A Word from the TFD President

A Word from the TFD President

Since the Sunflower Movement in 2014, it has become evident that the international community has long been neglecting an important factor affecting cross-Strait relations and the regional strategic balance — the robust and dynamic democracy in Taiwan. The consolidation and persistence of democracy in Taiwan not only relies on the casting of votes in regular elections held every few years, but also takes root in the vibrant social movements and the competing advocacies of organizations from civil society. Pressed by a pluralized society, the current Democratic Progressive Party (DPP) administration has also endeavored to initiate various public policy reforms to address these social demands. New public debates are taking place every day, and contestation of social forces and ideologies emerges on multiple fronts in Taiwan’s public arena. Against such a background, the launch of the Taiwan Democracy Bulletin is an effort by TFD to meet the demands of the international community to grasp and comprehend the nuanced complexity and fast-changing dynamism in the democratic processes and practices in today’s Taiwan. We hope this bulletin will open a window for the world to take more interest in the fascinating stories that happen in Taiwan’s democracy. We also look forward to your feedback and suggestions in the future to improve our work and better meet the needs of our readers.

Hsu Szu-chien
President, Taiwan Foundation for Democracy

* * *

Published twice monthly under the auspices of the Taiwan Foundation for Democracy (TFD), the Taiwan Democracy Bulletin offers timely and essential updates on trends and developments in Taiwan that are likely to affect the quality of its democratic institutions. Through short English-language articles written by experts in related fields, the Bulletin will provide a balanced assessment of the state of Taiwan’s democracy, clear-eyed analysis of the country’s vibrant civil society, and help connect state and non-state actors in Taiwan with partners in the international community who have a stake in the maintenance of Taiwan’s democracy. The Bulletin officially launches on Thursday February 23, 2017.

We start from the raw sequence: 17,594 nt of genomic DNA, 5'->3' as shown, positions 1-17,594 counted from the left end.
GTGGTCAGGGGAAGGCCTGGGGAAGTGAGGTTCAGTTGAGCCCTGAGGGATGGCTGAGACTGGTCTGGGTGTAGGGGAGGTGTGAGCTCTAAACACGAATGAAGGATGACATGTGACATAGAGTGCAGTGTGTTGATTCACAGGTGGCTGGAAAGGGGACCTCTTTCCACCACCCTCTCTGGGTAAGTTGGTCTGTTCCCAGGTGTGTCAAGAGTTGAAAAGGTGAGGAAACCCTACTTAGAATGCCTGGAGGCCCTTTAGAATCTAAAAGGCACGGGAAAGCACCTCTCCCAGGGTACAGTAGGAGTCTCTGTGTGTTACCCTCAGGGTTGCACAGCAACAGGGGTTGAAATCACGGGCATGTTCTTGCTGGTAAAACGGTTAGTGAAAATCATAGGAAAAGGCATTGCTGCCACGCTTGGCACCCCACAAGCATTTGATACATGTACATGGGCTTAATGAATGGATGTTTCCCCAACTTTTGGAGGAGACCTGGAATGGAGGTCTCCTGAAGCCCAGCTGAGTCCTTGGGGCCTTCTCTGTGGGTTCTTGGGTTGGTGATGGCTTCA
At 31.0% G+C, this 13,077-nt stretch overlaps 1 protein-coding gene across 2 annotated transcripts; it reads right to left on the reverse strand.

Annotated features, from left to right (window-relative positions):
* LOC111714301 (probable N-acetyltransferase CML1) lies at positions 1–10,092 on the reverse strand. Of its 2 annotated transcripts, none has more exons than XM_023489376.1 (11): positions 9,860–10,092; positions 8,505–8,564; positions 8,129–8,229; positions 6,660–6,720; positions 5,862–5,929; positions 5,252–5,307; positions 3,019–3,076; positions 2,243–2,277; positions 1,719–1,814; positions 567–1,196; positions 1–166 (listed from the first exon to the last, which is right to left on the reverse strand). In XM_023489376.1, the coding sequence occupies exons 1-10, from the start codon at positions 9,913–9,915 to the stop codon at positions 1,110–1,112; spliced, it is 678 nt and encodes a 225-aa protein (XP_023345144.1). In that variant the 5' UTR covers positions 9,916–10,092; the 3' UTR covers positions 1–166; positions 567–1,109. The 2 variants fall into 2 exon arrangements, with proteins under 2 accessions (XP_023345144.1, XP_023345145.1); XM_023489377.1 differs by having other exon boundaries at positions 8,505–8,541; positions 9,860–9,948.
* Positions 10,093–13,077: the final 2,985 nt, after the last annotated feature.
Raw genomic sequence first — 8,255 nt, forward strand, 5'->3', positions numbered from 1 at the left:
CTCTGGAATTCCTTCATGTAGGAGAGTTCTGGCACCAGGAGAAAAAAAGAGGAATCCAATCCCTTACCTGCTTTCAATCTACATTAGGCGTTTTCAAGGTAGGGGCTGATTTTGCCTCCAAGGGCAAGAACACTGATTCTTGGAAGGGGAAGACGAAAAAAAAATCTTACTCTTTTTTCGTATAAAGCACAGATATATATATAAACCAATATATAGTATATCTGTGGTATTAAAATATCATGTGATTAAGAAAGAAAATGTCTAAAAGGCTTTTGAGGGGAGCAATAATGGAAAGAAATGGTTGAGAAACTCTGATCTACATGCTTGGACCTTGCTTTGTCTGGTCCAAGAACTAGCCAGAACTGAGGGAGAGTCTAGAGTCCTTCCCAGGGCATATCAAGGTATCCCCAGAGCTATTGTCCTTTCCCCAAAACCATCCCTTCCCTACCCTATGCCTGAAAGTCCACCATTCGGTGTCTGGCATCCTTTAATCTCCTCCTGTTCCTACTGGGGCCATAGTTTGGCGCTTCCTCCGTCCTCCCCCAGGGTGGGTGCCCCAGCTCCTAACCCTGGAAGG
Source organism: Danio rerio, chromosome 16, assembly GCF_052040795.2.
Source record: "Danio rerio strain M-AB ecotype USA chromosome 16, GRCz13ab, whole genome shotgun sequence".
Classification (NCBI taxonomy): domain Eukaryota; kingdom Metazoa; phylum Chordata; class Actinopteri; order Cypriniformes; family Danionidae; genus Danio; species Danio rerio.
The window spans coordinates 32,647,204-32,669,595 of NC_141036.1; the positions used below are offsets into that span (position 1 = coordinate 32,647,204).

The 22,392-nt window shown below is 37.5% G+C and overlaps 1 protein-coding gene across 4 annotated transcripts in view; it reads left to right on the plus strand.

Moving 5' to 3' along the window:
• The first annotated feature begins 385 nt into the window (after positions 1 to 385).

Find us at: bulletin.tfd.org.tw

About

Taiwan’s peaceful transition to democracy is not only a historical accomplishment for its twenty-three million people, but a landmark in the worldwide spread of democracy. Only after years of struggle and effort could this transformation take place. We must never forget this history, for it shapes the cornerstone of our continued commitment to the principles of democracy and human rights.

The Foundation was established with an inter-related, two-tracked mission in mind. Domestically, the TFD strives to play a positive role in consolidating Taiwan’s democracy and fortifying its commitment to human rights; internationally, the Foundation hopes to become a strong link in the world? democratic network, joining forces with related organizations around the world. Through the years, Taiwan has received valuable long-term assistance and stalwart support from the international community, and it is now time to repay that community for all of its efforts.

The Ministry of Foreign Affairs initiated the Taiwan Foundation for Democracy project in 2002. After much research and careful evaluation, the Ministry integrated the required resources from many sectors of society. In January 2003, the Ministry obtained the support of all political parties to pass the budget for the Foundation in the legislature. The TFD formally came into being on June 17, 2003, with its first meeting of the Board of Trustees and Supervisory Board. At that meeting, Legislative Yuan President Wang Jin-pyng was elected its first chairman. According to its By-laws, the TFD is governed by a total of fifteen trustees and five supervisors, representing political parties, the government, academia, non-governmental organizations, and the business sector.


The primary source of funding for the TFD is the government. However, it is independently incorporated, non-partisan, and non-profit. According to its By-laws, the Foundation may accept international and domestic donations. One fifth of its budget is reserved for Taiwan’s political parties, supporting their own international and local initiatives that are in line with the mission of the TFD. The remaining budget is used for the TFD core activities, including:

    Building relationships with related institutions around the world.Participating actively in the global promotion of democracy and supporting the improvement of human rights conditions.Supporting democracy promotion activities of NGOs and academic institutions.Promoting research and publications on democratic developments at home and abroad; andHolding seminars, workshops, conferences, and other educational activities in the area of democracy and human rights.

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